The Effect of Reference Pricing on Pharmaceutical Innovation
With roots in post-9/11 legislation, the Pandemic and All-Hazards Preparedness Act (PAHPA) has for nearly two decades been a vital component of U.S. national security as it relates to our public health infrastructure, biosecurity, and emergency response measures. Up for reauthorization this year, the U.S. Senate Committee on Health, Education, Labor, and Pensions (HELP) has released a bipartisan discussion draft on updating the PAHPA. As the first reauthorization following the COVID-19 pandemic, the draft contains important updates relating to emergency readiness and response procedures.
Outside this bipartisan discussion draft is a proposal to impose “reasonable pricing” requirements in the pharmaceutical industry. This measure would require all drugs, technology, countermeasures, and products developed with support from the CDC or Biomedical Advanced Research and Development Authority (BARDA) to be sold at the lowest price among G7 nations.
Though described by its proponents as an expedient means to lower the cost of pharmaceuticals to American consumers, this reference pricing scheme will cause long-term harm to the nation's innovation system because it will disrupt the circulation between revenue and research and development that underpin collaborations across industry, university, and public and private research organizations.
Reduction in R&D Spending
In the pharmaceutical innovation ecosystem, revenue, research and development (R&D), and market are fundamentally interconnected. This means that a decline in revenue will lead to a reduction in research and development of new drugs and treatments.
In 2021 the U.S. pharmaceutical industry invested over 102 billion dollars, or 21.2 percent of total sales, into R&D. On average, it takes at least ten years and 2.17 billion dollars for a new drug to be approved by the FDA. With only 10 percent of new drugs passing clinical trials and achieving approval, revenue losses incurred during drug development must be offset by the revenue brought in by successful pharmaceutical products and technology. These revenue losses will not be recovered if prices of successful drugs are capped.
This loss in revenue will lead to a reduction in research and development activities, curtail innovation, and slow advancements in biotechnology. Recent analyses of the impact of the Inflation Reduction Act (IRA) and its pharmaceutical price setting for Medicare patients demonstrate the potential adverse effects of price controls on pharmaceutical innovation. The National Pharmaceutical Council found that across drug categories, a reduction or even the threat of a reduction of revenue decreased innovative output, resulting in fewer clinical trials and new drug approvals. Research conducted by the Congressional Budget Office found that the IRA's implementation of pharmaceutical price-setting, which mandates a reduction in out-of-pocket costs for seniors, may result in a 10 percent decrease in the number of new drugs entering the market over the next twenty years. A similar study conducted by a research team with the University of Chicago found that price controls could have an even larger effect on pharmaceutical innovation, resulting in R&D efforts being reduced by 12 percent, resulting in 135 fewer drug approvals by 2039. Shortly after implementing the IRA's price controls, pharmaceutical companies began announcing reductions in R&D efforts, with research into rare disorders and cancer treatments suffering the most.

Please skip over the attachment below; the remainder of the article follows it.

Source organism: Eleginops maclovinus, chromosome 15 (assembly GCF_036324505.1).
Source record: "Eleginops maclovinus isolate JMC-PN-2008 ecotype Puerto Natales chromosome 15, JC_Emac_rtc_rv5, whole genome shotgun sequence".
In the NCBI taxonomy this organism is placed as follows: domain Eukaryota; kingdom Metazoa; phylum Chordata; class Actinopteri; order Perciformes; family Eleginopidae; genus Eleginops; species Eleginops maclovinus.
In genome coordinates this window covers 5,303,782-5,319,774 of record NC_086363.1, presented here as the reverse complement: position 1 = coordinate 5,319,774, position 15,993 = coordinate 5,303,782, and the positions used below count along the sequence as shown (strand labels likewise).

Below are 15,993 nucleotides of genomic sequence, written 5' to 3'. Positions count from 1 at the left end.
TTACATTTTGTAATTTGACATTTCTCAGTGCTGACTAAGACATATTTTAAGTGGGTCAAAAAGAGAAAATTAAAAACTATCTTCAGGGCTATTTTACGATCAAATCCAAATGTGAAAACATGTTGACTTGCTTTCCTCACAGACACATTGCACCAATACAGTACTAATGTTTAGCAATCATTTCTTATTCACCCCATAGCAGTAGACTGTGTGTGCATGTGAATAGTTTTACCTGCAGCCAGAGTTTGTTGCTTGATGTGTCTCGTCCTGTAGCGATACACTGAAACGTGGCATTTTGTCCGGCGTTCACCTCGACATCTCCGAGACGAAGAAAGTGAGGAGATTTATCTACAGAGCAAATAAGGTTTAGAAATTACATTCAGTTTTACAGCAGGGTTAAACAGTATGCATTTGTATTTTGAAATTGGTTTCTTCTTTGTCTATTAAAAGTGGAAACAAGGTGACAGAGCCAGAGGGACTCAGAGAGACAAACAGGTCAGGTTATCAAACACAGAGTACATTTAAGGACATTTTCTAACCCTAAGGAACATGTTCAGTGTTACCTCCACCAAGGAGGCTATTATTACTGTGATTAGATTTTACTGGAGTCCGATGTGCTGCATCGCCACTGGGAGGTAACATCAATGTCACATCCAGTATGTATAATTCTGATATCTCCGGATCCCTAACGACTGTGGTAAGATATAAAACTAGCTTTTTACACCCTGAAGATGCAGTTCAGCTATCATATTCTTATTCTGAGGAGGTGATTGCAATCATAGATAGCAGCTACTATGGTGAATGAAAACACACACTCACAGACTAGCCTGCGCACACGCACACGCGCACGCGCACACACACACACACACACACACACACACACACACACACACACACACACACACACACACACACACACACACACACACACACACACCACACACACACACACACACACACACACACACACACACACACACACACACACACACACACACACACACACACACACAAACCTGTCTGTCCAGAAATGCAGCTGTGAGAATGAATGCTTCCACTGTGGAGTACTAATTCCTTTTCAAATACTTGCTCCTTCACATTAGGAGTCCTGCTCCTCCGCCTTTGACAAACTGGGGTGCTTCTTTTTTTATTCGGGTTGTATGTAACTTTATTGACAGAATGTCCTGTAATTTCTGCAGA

Price caps on pharmaceuticals have negative downstream impacts across the innovation ecosystem. Pharmaceutical companies reacting to price controls may in turn cut back on R&D partnerships with emerging biopharmaceutical companies and universities, limiting their activities in support of applied research, development, scale up and commercialization of new remedies. Particularly vulnerable are emerging biopharmaceutical companies that account for 80 percent of the R&D pipeline. Legislation that leads to a reduction in research and development support could threaten the viability of these smaller biopharmaceutical companies and degrade the innovation system supporting the development of new technologies.
Corporate R&D funding facilitates invaluable technology partnerships between universities and the private sector and leads to the creation of hundreds of new technological products. Reference pricing threatens to diminish this funding, jeopardizing potentially invaluable biotechnology innovations. With over 300,000 Americans employed in the pharmaceutical and medical manufacturing industry, the downstream and systemic effects of less research and development could have tangible effects on the U.S. economy and pharmaceutical manufacturing ecosystem.
While there is no easy fix for lowering consumer drug prices, reducing costs in other facets of the pharmaceutical distribution process could be a solution. Proposed legislative measures such as addressing prescription price increases due to pharmacy benefit manager practices and expanding health savings account access to Medicare-eligible consumers that could alleviate consumer costs need to be carefully evaluated. Ultimately, policymakers need to look beyond short-term price cuts for consumers and examine how policies can help grow a robust and resilient innovation system that delivers effective, affordable, and accessible drugs and treatments.
Bailey Crane is a research intern with the Renewing American Innovation (RAI) project at the Center for Strategic and International Studies (CSIS) in Washington, DC.